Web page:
All societies have a responsibility to help young people develop in ways that increase their capacity to creatively respond to unknown futures and strengthen them, their communities, and the nation.
This project seeks to ask how can we better understand processes that engage socially dislocated young people, build their resilience, and help them to develop their creative dispositions.
In particular, we ask what are the impacts of these processes across different participants, partners and audiences, and what is the range of evidence to support these when we look closely at Big hART, Australia’s most successful ‘social impact of the arts’ company?
Big hART is a multiple national award winning not-for-profit arts company that uses theatre, film, television, paintings, photography, dance, radio and other creative processes to support groups and communities who lack opportunities. It has been recognised nationally as the leader in its field, selected as the only Australian exemplar in an international compendium of practice (Cleveland, 2008), and has since spawned other arts-based not-for-profit companies influenced by its work (www.beyondempathy.org).
Big hART combines multiple art forms to help achieve both art of substance and community with substance. These projects start from the knowledge that the creative process used in arts-based work helps draw out both people’s stories and their ability to make connections with others. The work is informed by a belief that everyone is creative (Adriani, Konnertz, & Thomas, 1979), and that these dispositions and habits of mind can be developed through opportunity and application. Big hART’s work is an Australian manifestation of an international movement towards ‘socially-collaborative’ or ‘new community art’ where art is used for social purposes (Bishop, 2006). Furthermore, the arts health and wellbeing is an emerging global movement that recognises the health and wellbeing properties of creativity and participatory arts. For example, in the USA 45% of hospitals in 2007 incorporate arts and health programs (State of the Field Committee, 2009), and in the UK the Arts Council England and Department of Health are active partners with supporting policy initiatives (Parkinson, 2009). Consequently, social engagement, health and well-being are intimately intertwined.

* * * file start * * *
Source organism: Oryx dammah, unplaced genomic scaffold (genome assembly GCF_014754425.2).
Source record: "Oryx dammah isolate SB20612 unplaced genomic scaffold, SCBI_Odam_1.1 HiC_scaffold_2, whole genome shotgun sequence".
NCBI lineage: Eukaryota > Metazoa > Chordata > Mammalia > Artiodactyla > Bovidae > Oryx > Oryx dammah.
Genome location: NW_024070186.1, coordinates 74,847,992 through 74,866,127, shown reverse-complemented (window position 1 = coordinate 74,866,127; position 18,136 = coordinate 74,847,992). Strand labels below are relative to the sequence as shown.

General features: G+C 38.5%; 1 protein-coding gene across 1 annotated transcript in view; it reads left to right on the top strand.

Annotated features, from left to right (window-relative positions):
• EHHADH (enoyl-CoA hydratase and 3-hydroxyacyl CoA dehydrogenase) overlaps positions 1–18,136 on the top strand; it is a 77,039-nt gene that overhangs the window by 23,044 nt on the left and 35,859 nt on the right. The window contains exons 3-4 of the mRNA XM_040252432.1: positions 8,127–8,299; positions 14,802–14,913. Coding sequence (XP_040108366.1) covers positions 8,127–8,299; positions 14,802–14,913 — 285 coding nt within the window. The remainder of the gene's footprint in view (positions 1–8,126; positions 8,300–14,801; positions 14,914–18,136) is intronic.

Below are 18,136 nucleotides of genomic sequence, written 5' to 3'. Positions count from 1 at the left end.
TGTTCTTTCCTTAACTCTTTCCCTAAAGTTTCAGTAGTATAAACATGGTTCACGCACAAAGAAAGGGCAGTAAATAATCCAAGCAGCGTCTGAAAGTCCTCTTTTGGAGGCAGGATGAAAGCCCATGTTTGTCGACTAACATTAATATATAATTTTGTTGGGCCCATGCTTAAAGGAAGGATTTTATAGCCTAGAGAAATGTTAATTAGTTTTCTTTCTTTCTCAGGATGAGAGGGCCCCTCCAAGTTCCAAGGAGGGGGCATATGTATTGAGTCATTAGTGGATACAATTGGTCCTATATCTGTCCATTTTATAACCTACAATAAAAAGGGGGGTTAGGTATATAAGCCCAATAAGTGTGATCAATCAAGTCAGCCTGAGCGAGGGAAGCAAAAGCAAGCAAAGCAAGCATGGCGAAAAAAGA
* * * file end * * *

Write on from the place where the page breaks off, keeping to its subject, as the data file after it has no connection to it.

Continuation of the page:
Founded in 1992, Big hART has worked directly with more than 7,500 individuals in over 30 rural and remote communities. Through arts-based practices Big hART has worked with these communities to assist them address social problems such as domestic violence, drugs misuse, suicide, low levels of literacy, motor accident prevention, truancy, intergenerational addiction and homelessness (www.bighART.org). In each case, Big hART works in a participatory way to respond to issues identified by communities themselves. Consequently, Big hART can be seen as a site of exemplary practice and worthy of further investigation.
Big hART’s practice and the theory that informs it are both important. For example, the practical implications of third space theorising is one notion particularly salient to this research because of the facility it offers in understanding process and product of arts projects (Parris, 2008; Stevenson & Deasy, 2005). Third space is a conceptual and imaginative environment (or set of opportunities) where learning and creativity combine to produce benefits for individuals and communities around them (Bhabha, 1994; Greenwood & McCammon, 2008; Rutherford, 1990). Big hART has a distinctive way of creating third space for creativity, learning and identity formation, and addressing fragile communities developed through 18 years of successful practice. Following on from Fine, Weis, Centrie & Robert’s work (2000 p. 132), these opportunities “inspire re-educative possibilities, [offer] new ways to produce ‘common sense’ and reimagine social possibilities”. Consequently, a better understanding of this work will reveal benefits that accrue, effective processes used, and the stock and flow of creative ideas, tools and people used to benefit individuals, communities, and the nation, and how we can make judgements of quality in such work.